2. Plan your rest. Rest will come only from intentional planning and planning rest will come only if it is truly desired. Schedule it on your calendar. Learn to say no to any tasks that attempt to take precedent. Plan out your day of rest by choosing creative activities that are refreshing and encourage relationships. Understand that true rest is different than just not working. As the Cat in the Hat wisely said, “It is fun to have fun but you have to know how.” Avoid housework. Plan meals in advance to help alleviate cooking responsibilities. And by all means, turn off your television, e-mail, and blackberry.

3. Take responsibility for your life. You are not a victim of your time demands. You are the creator and acceptor of them. Refuse to complain or make excuses and start changing your habits. Remember, you are only as busy as you choose to be. Leave “if only” excuses to the kids. If needed, alert your employer about your desire for rest and tell them you will be unavailable on that particular day.

4. Embrace simplicity. Embrace a lifestyle that focuses on your values, not your possessions. It is difficult to find rest when the housework is never finished, the yard needs to be mowed, or the garage needs to be organized.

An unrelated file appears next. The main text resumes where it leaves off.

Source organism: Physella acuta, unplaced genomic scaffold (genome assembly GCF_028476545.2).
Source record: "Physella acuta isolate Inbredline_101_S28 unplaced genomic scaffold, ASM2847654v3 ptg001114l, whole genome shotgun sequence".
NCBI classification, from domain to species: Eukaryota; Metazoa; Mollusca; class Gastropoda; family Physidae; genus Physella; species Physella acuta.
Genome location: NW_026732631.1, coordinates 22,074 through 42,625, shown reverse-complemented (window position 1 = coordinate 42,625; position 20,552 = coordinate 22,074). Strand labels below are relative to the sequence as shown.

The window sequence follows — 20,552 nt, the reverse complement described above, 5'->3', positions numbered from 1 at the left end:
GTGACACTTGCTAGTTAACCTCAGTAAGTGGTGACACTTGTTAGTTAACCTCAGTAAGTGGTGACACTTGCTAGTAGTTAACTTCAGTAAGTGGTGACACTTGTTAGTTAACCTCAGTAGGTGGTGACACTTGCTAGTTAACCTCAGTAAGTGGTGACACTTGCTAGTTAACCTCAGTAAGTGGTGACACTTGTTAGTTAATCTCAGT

5. Include your family. It is much easier to practice the discipline of concentrated rest if your family is practicing it too. The fact that this gets more difficult as your kids get older should motivate you to start as soon as possible.

6. Live within your income. A debtor is a slave to his creditor. It is difficult to find rest for your mind when you are deep in debt. The constant distress of your responsibility to another may preclude you from truly enjoying a day off. It is possible; it’s just more difficult. Don’t overspend your income, live within it.

7. Realize the shallow nature of a results-oriented culture. If you live in a results-oriented culture where productivity alone is championed on every corner, rest is counter-cultural. And thus, the saying goes, “If you rest, you rust.” Rest may even be seen as a sign of weakness by others. Unfortunately, that view of humanity’s role in this world is shallow. It is true that many of the benefits from concentrated rest are not tangible; but then again, only a fool believes that all good things can be counted.

Rabbi Elijah of Vilna once said, “What we create becomes meaningful to us only once we stop creating it and start to think about why we did so.” The implication is clear. We could live lives that produce countless widgets, but we won’t start living until we stop producing and start enjoying. Capture again the lost practice of resting one day each week and start truly living.

Read more from Joshua at his blog, Becoming Minimalist, subscribe to his feed, or check out his new ebook, Simplify.

I hope you found this article helpful. We all need to set aside some time for rest and relaxation. All work with no play is no way to live. Let me know how you recover from a hard week of work.

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Best – Mike Cola

Fitness Blog


About Mike Cola

Mike Cola has well over 50,000 hours of hands-on personal training experience. He started his own personal training studio in1989, Mike Cola Fitness, which is located in New York.Connect with Mike @ Google+